Greeley photographer Iván Diáz says he wants to be a millionaire. Not the kind of millionaire who measures success in dollars— but to be an artist with a wealth of stories gathered through the lens of his camera, impacting people through his photography.
If a million images and stories seem like an ambitious goal, talking with Diáz makes it seem wholly possible.
Recently, his photography contributed to the “Dolores Huerta: Revolution in the Fields/Revolución en los Campos” exhibition at the Greeley History Museum, with images of Northern Colorado farm workers. The black and white photographs are by nature gritty, reflecting difficult work and resilience in the highlights and shadows.
Diáz’s earliest photographic inspiration gave him a wealth of images to draw from.
“A lot of my influence was really from when I was growing up and my stepdad had all these outdated National Geographics around the house. I can’t even tell you how young I was. I just remember flipping through those magazines and I was so influenced and taken by the images that I saw.”
He started taking photos about 15 years ago when he was a student at the University of Northern Colorado.
“I went over to a pawn shop, and I bought a small point-and-shoot camera, and since then I’ve never stopped taking pictures,” he says. “I had that camera in my pocket, in my backpack, and whether I was at the bus stop, on campus, I was taking pictures of trees, grass, anything really,” he laughs.
A first-generation college student, Diáz earned his bachelor’s degree in communications with a minor in Spanish and his master’s degree in educational leadership in higher education. He went on to work for non-profits and in higher education for about a decade. During that time, he taught himself as much as he could about photography and graduated to a Rebel XS starter camera, and from there to his current camera, a Canon R6. He took wedding, quinceañera, and engagement photos, but also sought out photojournalistic opportunities. He eventually started focusing full-time on photography.
His projects are diverse, ranging from work for The Latino Leadership Institute and Community College of Aurora to lead photographer for Thunder Mountain Amphitheater’s Under the Sun Tour and the Up in Smoke Tour. He still does event and portrait photography but is inspired by photographing people in places — whether they are Escaramuzas (Mexico’s female rodeo riders) on horseback or members of Greeley’s low-rider community.
He’s exhibited his work in Denver and Greeley and has hopes to show his work nationally.
“I recently hosted my own exhibit. I partnered with Weld Werks Brewing Co., and the Midnight Oil bookstore offered me the space to host my exhibit. I had a local DJ and even had a food truck there! I’ve been around Greeley awhile and I just wanted to give something back,” he says.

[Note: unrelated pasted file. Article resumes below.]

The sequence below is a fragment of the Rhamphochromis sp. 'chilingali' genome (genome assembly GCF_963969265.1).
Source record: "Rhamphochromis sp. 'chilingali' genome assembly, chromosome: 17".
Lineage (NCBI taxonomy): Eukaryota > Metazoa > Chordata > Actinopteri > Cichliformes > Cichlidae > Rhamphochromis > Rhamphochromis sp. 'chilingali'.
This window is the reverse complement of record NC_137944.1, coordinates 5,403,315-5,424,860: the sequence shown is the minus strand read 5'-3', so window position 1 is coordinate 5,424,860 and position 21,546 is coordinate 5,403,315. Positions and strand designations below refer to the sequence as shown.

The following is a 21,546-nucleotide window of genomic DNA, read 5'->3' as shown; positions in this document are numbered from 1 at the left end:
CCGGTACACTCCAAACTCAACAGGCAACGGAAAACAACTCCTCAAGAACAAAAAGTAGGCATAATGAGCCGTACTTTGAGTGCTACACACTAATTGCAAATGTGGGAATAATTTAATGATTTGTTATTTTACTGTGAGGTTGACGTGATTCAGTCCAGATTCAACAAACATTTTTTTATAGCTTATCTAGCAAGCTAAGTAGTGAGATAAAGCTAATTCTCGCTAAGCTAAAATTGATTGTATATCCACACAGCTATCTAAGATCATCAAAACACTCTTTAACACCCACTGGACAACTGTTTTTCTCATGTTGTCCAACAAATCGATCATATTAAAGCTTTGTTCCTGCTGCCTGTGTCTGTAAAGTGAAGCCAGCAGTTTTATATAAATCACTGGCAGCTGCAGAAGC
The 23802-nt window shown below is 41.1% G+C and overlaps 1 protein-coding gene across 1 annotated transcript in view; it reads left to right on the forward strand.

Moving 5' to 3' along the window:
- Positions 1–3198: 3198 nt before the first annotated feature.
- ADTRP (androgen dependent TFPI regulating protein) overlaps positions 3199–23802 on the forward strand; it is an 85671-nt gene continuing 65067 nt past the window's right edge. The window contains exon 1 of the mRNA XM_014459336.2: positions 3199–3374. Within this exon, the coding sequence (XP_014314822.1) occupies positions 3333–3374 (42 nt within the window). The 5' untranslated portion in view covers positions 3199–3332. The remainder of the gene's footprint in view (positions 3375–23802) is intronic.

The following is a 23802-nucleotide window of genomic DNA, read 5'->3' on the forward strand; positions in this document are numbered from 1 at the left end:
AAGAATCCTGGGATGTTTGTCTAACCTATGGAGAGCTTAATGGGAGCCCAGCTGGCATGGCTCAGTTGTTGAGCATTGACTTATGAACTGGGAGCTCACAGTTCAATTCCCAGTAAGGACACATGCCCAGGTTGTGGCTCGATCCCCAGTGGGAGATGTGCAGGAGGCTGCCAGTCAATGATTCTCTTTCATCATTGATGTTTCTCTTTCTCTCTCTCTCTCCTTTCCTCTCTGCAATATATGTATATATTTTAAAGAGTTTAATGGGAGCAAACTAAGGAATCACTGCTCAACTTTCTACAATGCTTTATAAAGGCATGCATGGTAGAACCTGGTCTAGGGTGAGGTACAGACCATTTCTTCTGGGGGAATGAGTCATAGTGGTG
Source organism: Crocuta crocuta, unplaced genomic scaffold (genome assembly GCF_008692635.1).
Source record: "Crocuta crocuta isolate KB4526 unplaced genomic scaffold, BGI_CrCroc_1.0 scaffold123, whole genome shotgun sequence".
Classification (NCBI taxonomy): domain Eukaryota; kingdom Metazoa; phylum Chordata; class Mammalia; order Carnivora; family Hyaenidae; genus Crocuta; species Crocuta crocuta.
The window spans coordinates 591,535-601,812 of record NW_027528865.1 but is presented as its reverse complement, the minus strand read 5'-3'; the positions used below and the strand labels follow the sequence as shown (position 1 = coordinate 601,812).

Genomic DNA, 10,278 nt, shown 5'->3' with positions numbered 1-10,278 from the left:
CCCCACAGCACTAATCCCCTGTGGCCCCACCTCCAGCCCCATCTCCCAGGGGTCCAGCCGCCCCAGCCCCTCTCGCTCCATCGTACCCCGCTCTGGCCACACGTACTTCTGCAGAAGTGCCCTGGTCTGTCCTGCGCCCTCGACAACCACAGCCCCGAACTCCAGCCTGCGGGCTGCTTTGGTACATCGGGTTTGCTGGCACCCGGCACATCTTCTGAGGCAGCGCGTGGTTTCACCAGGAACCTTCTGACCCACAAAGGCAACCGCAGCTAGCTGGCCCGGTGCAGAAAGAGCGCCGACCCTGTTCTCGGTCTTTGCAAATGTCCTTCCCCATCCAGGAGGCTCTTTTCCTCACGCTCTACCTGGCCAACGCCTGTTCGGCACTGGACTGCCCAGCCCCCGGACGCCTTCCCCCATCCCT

He considers himself “a continuous learner” who finds motivation and inspiration from other artists and photographers in the Greeley community. “Greeley is big enough and small enough to make those connections,” he says. “I have a community of artists, photographers, and sculptors and it’s inspiring to be in that space with them. That’s really how I learn.”
He says that it was an intro to photography class at Aims Community College that led him to shoot some of the photos that appear in the Huerta exhibition.
“One of the projects in the class was to tell a story. I connected with a friend of mine who had another connection, and they were field workers. They warmly welcomed me in.”
The resulting photography won awards and gained Diáz recognition. When someone from the Greeley community remembered those images and approached him about the Greeley History Museum’s hosting of the Smithsonian’s Dolores Huerta exhibition, he didn’t hesitate. He had met Huerta several times and was excited about sharing his work for the exhibit. In addition to images already in his collection, he went out to the cilantro and cabbage fields around the surrounding farming communities in Greeley.
“It helps that I’m bilingual. That’s my first language and I’m able to connect with them and not just on the surface level,” he says. “I take the time to listen to their story. And I think those moments are very special for me. I tell them, ‘Pretend I’m not even here. I just want to capture you guys in the moment.’”
He says the exhibition’s spotlight on the farm workers movement was meaningful to him. “My stepdad and his siblings spent a lot of time going out and doing field work, and so I understood that growing up. My stepdad would take us around and point out the fields him and his siblings would work over the summers.”
With a focus on capturing authenticity and emotion, he’s traveled across Colorado and surrounding states and other areas taking photos and finding ways to share people’s stories. Whether he’s taking photos on Native American reservations or in Greeley, sharing those stories and traveling is something that fills Diáz’s creative well – and it’s something he hopes to explore more.
“One of my biggest goals is to travel the world to small, indigenous communities and combine my love for people, culture, and food, and to be able to capture individuals, families, and elders, in their spaces,” he says.
“I don’t want to just sit in one space, I want to be able to engage with individuals in their own space, in their own community and be part of that,” Diáz says. “To be in that space with them. For me to explore and to do all of that, it keeps my fire going.”
The “Dolores Huerta: Revolution in the Fields/Revolución en los Campos” exhibition at the Greeley History Museum runs through December 2. Organized by the Smithsonian Institution Traveling Exhibition Service in collaboration with the Smithsonian National Portrait Gallery, Washington, D.C., Greeley is the exhibition’s last top on its national tour.
Photos courtesy Iván Diáz.